Acquisition: Orit Hofshi
The daughter of Jewish refugees from Czechoslovakia, Israeli artist Orit Hofshi (b. 1959) has gained increasing attention in recent years for her compelling, monumental works combining woodcut printing, drawing, and at times incorporating the carved woodblocks themselves. The history and founding of Israel and its ongoing conflicts with Palestine have informed her evocative, often desolate landscapes that explore universal themes of migration, displacement, and the toll that human "civilization" has taken on the land. The National Gallery has acquired Time… thou ceaseless lackey to eternity (2018), one of her largest polyptychs. Considered by the artist to be one of her masterworks, this is the first work by Hofshi to enter the National Gallery's collection.
Comprised of four panels, this landscape setting is littered with structural remains and rocky outcroppings, navigated by near life-size figures. Implied forces of human and natural destruction as well as evolutionary changes over time coexist in this haunting vista that alludes to the romantic sublime, underscored by disquiet in the lack of specificity of location and timeframe. The figures appear as wanderers or vagabonds, relatively calm, even stoic, and somewhat detached from their surroundings, as if taking stock of circumstances along a journey or in the aftermath of a catastrophic event. There is also an autobiographical element to this work: the synagogue in the far-left panel represents a temple that was destroyed in the anti-Semitic rioting in Czechoslovakia where her parents once lived. The self-portrait figure in the foreground confronts the viewer with Hofshi's forceful gaze, compelling us to share in her role as witness to the consequences when we lose sight of our shared humanity and respect for the natural world that sustains us.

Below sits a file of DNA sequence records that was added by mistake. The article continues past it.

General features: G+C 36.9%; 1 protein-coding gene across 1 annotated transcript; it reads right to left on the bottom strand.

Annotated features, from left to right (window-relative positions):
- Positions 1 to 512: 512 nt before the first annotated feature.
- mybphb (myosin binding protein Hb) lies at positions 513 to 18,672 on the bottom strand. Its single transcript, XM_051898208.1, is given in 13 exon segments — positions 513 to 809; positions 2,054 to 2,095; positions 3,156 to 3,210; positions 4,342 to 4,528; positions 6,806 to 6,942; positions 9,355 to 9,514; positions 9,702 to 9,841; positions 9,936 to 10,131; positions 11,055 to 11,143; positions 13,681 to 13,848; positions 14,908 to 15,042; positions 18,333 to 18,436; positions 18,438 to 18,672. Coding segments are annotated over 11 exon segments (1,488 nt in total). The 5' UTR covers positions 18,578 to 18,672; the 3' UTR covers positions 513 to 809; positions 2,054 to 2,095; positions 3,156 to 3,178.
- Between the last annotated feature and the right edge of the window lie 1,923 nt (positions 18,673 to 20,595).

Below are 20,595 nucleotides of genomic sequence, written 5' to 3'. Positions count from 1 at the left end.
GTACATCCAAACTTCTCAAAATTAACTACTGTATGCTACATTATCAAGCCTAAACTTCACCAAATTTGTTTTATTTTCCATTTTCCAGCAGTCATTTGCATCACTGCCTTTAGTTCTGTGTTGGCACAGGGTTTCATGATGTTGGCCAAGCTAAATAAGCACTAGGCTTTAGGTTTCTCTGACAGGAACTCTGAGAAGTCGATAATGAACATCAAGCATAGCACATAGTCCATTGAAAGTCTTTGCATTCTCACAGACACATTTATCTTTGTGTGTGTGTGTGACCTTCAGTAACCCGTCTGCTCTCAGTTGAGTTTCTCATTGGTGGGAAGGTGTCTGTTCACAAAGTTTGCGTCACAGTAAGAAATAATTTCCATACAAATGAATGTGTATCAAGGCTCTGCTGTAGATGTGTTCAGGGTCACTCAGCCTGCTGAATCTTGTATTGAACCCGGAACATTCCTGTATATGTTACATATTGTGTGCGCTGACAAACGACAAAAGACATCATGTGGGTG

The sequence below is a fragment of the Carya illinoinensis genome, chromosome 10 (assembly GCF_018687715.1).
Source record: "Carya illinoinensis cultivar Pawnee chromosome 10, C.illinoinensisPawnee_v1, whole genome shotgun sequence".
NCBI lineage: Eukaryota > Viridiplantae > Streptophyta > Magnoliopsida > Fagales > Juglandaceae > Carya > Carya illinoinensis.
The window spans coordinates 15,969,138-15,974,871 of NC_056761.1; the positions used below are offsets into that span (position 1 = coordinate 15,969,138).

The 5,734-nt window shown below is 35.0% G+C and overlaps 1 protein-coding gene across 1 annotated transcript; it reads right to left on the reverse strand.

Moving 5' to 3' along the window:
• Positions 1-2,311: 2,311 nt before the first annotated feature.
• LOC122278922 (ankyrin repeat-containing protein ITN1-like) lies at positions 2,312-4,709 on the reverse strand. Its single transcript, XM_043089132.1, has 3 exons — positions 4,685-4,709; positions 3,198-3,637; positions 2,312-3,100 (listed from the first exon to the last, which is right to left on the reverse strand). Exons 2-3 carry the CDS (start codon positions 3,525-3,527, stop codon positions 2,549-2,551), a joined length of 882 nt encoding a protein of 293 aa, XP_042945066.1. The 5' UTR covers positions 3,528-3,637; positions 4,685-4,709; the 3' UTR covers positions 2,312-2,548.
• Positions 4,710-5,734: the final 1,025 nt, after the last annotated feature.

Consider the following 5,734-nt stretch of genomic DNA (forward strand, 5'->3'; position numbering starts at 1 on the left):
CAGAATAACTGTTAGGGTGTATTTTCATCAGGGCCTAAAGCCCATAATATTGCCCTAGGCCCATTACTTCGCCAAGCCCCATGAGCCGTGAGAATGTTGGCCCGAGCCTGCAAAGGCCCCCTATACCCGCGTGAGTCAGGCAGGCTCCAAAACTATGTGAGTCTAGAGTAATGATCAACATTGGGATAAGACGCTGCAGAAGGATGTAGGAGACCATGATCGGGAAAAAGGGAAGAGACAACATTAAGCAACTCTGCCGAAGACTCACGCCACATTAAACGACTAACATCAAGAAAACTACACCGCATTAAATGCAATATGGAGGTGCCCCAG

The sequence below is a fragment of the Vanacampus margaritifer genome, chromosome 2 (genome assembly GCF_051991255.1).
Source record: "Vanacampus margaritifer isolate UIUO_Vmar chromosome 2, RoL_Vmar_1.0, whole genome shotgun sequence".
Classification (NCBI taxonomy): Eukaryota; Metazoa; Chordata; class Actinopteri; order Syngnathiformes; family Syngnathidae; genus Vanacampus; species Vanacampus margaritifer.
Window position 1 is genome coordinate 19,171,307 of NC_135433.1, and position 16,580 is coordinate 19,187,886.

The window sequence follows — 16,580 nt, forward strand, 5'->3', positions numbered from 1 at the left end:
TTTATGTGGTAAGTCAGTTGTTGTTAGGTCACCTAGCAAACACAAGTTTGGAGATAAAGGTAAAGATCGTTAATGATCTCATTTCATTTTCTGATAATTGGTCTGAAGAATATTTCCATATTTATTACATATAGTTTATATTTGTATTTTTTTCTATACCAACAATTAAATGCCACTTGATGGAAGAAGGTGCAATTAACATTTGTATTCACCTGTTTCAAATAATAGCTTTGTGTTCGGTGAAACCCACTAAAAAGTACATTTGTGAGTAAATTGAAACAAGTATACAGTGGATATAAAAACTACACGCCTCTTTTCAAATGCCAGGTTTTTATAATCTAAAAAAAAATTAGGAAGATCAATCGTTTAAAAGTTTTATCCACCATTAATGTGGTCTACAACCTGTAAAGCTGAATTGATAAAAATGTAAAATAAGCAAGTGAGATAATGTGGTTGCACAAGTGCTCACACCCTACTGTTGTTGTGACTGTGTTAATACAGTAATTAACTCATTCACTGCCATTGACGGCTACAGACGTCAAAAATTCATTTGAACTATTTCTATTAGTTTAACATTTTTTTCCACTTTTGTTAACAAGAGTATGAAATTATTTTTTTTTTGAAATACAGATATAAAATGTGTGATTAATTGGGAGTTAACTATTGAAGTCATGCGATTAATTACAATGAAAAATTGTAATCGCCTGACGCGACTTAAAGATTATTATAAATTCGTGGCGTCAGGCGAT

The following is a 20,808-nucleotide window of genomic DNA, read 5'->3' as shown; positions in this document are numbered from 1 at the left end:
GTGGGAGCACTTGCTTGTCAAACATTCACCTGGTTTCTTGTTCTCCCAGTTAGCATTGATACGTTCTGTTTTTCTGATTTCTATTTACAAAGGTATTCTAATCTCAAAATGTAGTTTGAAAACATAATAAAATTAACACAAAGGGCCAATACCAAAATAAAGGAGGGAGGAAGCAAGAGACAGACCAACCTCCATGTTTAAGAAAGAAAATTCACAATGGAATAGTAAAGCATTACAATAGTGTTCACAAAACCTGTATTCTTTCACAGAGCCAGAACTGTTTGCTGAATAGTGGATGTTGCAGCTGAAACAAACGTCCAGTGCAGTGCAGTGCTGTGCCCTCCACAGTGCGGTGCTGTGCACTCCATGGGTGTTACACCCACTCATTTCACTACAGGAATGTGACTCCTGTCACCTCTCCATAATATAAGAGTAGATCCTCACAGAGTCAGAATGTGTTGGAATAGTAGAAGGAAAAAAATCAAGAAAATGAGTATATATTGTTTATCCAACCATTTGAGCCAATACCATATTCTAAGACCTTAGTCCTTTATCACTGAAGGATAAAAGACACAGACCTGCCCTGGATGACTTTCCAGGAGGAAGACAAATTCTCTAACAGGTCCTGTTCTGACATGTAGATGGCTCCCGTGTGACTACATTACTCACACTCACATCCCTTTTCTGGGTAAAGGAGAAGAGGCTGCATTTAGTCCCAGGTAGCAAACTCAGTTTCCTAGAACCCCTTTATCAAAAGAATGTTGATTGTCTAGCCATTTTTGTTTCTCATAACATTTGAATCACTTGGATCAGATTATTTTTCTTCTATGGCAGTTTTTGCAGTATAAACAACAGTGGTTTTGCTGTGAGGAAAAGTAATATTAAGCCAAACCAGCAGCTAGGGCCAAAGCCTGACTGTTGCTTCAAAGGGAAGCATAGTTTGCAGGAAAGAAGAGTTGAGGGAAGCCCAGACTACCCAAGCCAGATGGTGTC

The emotional tensions between figures and setting—aimlessness, resignation, resilience, introspection, and expectation—are heightened by Hofshi’s technique that can be described as expressionist, tempered by realist elements. Her vigorously gouged woodcut line lends an urgency to her forms. Her varied approach to transferring ink from the woodblock by printing, rubbing, and offsetting, adding drawn elements, combining, and reusing woodblocks, and delineating interlocking forms by color all play into the sense of alienation and displacement and complex relationships within and between humankind and the natural world. Hofshi writes: "The landscapes are typically proposed as places, occupied and unoccupied, touched, and untouched, rarely fully committed in a specific context. In such dramatic natural contexts, I find an emphasized sense of evolution, time, and struggles, not only as records of natural phenomenon, but also as reflections of human history."
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